Interview with Gareth Parker, 6PR Mornings
Gareth Parker: The Federal Tourism Minister is Dan Tehan. Dan, good morning.
Dan Tehan: Gareth, good to be with you.
Parker: Thanks for your time. So, what’s the appeal — it’s holiday in Australia, do your patriotic duty?
Tehan: That’s it. We want all Australians capitalising on these 800,000 discount flights that we’re going to put on offer for the next four months. We want Australians to start travelling. We want them to start travelling interstate. We want to make sure that people have the confidence to really support our tourism industry. And, with these discount flights, if you could make sure the money you save on the flight you then dip into your pocket and spend in a pub, at a restaurant, or on one of the wonderful tourism experiences that we have on offer right across this nation, that will support the 660,000 jobs in our tourism industry.
Parker: Okay. Now, are the routes finalised? Because my reading of the material so far suggests that Perth really only has access to Alice Springs out of this package. Is that right?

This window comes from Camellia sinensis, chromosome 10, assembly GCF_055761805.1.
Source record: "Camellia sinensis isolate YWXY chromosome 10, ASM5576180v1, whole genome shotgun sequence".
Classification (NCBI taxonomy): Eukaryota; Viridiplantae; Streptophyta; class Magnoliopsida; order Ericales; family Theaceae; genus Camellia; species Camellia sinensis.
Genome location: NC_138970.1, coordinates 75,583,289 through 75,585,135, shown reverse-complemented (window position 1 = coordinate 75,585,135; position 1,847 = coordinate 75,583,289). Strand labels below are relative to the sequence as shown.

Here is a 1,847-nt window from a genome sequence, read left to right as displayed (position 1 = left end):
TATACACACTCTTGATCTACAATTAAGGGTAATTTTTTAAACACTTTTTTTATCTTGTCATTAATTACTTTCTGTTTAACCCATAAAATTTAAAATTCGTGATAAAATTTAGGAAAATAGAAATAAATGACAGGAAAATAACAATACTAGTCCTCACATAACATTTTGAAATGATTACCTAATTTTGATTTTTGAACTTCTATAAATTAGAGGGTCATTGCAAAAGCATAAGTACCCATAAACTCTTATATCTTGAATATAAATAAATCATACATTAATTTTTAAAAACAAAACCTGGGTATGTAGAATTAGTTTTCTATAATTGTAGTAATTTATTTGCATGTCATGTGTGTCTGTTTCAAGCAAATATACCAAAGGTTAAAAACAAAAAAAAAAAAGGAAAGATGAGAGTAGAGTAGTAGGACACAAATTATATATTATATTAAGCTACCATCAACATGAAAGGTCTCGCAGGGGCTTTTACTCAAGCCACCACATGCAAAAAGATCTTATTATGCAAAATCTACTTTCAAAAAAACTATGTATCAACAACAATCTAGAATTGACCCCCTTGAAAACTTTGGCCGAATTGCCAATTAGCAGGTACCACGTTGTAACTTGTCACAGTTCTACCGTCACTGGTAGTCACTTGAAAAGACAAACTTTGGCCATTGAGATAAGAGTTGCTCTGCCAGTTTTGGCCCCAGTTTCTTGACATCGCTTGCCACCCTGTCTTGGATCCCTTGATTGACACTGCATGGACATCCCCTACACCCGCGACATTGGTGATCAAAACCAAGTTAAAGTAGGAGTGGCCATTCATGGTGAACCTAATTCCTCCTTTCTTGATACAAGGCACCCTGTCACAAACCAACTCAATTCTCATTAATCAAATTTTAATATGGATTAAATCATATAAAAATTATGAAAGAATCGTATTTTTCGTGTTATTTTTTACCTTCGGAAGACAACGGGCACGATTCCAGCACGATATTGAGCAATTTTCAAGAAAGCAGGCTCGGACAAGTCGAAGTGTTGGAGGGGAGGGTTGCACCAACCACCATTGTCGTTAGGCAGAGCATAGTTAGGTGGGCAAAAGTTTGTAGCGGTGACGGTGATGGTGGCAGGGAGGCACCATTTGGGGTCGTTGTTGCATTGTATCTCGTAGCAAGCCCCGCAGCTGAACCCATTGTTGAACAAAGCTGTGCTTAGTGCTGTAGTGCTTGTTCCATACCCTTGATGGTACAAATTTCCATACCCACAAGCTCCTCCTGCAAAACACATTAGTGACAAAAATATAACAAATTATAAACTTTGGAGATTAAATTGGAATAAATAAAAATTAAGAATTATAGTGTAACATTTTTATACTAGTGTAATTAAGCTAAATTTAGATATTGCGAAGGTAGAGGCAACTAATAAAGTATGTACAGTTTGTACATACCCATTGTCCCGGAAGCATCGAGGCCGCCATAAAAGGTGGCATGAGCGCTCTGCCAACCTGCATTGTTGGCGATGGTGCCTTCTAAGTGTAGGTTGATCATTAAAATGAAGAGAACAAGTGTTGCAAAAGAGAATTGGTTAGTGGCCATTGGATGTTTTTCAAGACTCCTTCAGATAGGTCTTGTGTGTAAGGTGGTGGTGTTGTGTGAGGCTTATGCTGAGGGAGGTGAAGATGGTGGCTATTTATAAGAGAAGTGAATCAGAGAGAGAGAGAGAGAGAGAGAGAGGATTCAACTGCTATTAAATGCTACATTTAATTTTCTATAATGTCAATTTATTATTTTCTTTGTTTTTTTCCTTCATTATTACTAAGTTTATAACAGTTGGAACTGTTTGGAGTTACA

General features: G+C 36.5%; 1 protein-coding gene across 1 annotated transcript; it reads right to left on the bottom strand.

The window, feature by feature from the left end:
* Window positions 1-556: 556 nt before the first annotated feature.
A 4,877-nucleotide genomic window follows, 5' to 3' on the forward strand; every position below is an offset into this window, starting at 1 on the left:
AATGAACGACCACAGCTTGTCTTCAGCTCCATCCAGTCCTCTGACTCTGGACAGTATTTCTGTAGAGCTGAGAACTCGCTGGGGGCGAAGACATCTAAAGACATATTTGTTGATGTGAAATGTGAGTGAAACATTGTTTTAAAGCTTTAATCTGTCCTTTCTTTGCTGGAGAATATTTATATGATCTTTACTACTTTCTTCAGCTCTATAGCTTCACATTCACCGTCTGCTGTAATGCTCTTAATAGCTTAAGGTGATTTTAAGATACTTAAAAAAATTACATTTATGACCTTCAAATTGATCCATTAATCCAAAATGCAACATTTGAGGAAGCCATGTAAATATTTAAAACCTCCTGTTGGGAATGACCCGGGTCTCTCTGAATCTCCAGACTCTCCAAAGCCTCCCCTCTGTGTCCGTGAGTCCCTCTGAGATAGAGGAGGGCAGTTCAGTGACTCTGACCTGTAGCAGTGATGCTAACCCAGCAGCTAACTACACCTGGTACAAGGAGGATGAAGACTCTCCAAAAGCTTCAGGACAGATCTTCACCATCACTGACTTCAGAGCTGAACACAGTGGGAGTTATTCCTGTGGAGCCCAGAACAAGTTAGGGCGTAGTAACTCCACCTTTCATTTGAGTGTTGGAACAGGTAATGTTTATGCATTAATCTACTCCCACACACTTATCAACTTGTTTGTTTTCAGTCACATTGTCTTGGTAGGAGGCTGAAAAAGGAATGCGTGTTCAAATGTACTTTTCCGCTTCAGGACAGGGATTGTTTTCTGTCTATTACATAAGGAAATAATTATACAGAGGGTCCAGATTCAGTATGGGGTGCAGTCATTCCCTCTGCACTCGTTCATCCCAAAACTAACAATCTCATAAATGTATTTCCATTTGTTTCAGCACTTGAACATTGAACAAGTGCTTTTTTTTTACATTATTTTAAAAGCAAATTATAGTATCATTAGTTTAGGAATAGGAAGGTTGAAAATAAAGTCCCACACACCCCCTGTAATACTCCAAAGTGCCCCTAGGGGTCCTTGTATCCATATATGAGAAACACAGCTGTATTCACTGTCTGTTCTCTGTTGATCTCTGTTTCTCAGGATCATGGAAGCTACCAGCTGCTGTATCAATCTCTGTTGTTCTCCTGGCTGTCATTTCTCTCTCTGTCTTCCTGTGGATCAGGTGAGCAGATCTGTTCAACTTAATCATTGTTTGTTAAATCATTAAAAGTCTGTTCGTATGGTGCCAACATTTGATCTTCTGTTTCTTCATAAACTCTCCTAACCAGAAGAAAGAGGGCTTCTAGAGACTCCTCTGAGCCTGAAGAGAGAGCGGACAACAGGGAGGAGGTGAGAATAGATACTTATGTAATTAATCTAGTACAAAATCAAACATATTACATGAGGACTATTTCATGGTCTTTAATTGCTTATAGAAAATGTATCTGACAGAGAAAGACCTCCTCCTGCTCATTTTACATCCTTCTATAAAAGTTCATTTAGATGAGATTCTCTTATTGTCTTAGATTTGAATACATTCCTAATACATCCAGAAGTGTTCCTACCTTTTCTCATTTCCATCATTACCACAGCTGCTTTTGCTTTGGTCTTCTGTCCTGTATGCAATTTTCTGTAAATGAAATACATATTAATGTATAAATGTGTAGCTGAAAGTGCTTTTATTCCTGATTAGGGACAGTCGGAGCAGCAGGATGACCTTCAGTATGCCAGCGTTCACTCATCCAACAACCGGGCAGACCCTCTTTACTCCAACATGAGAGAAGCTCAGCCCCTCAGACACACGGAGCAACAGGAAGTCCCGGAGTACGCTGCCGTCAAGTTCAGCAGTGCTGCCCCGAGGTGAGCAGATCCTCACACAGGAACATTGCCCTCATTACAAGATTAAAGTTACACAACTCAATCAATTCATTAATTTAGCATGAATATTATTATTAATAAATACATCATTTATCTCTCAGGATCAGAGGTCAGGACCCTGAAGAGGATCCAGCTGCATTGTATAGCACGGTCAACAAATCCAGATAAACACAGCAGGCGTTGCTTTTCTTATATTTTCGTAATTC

Tehan: So, what we’re doing, there will be flights into Broome, but the routes aren’t set in stone. We’ve been in negotiations with the airlines about these routes. What we’ve done initially is that we’re encouraging people to travel to those areas which have been hard hit by the loss of international tourists. International tourism is usually the responsibility of the Federal Government but what we’ve done throughout this pandemic is step in to support the tourism industry across the board while we wait for the coronavirus vaccine to be rolled out. But, these routes are not all set in stone. We will continue to work with the airlines to make sure that we can add additional capacity where it needs to be added.
Parker: But, the idea is to get, what, people from the capital cities into the regions? Is that sort of what you’re trying to achieve?